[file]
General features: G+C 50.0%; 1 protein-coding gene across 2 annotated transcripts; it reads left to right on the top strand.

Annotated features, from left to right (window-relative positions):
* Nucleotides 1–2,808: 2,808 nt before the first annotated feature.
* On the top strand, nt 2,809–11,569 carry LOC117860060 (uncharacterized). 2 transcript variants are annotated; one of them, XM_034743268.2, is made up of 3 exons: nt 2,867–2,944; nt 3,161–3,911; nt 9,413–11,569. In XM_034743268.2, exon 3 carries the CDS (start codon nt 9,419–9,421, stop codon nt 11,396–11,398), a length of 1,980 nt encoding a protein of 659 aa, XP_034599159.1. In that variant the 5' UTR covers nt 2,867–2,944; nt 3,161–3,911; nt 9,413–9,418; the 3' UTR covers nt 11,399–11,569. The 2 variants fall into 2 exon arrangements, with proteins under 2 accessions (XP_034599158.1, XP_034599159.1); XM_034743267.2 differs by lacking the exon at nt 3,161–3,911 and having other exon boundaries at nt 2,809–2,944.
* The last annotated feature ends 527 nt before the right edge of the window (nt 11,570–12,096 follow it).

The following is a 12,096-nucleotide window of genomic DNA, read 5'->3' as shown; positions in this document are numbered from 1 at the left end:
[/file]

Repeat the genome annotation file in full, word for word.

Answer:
General features: G+C 50.0%; 1 protein-coding gene across 2 annotated transcripts; it reads left to right on the top strand.

Annotated features, from left to right (window-relative positions):
* Nucleotides 1–2,808: 2,808 nt before the first annotated feature.
* On the top strand, nt 2,809–11,569 carry LOC117860060 (uncharacterized). 2 transcript variants are annotated; one of them, XM_034743268.2, is made up of 3 exons: nt 2,867–2,944; nt 3,161–3,911; nt 9,413–11,569. In XM_034743268.2, exon 3 carries the CDS (start codon nt 9,419–9,421, stop codon nt 11,396–11,398), a length of 1,980 nt encoding a protein of 659 aa, XP_034599159.1. In that variant the 5' UTR covers nt 2,867–2,944; nt 3,161–3,911; nt 9,413–9,418; the 3' UTR covers nt 11,399–11,569. The 2 variants fall into 2 exon arrangements, with proteins under 2 accessions (XP_034599158.1, XP_034599159.1); XM_034743267.2 differs by lacking the exon at nt 3,161–3,911 and having other exon boundaries at nt 2,809–2,944.
* The last annotated feature ends 527 nt before the right edge of the window (nt 11,570–12,096 follow it).

The following is a 12,096-nucleotide window of genomic DNA, read 5'->3' as shown; positions in this document are numbered from 1 at the left end: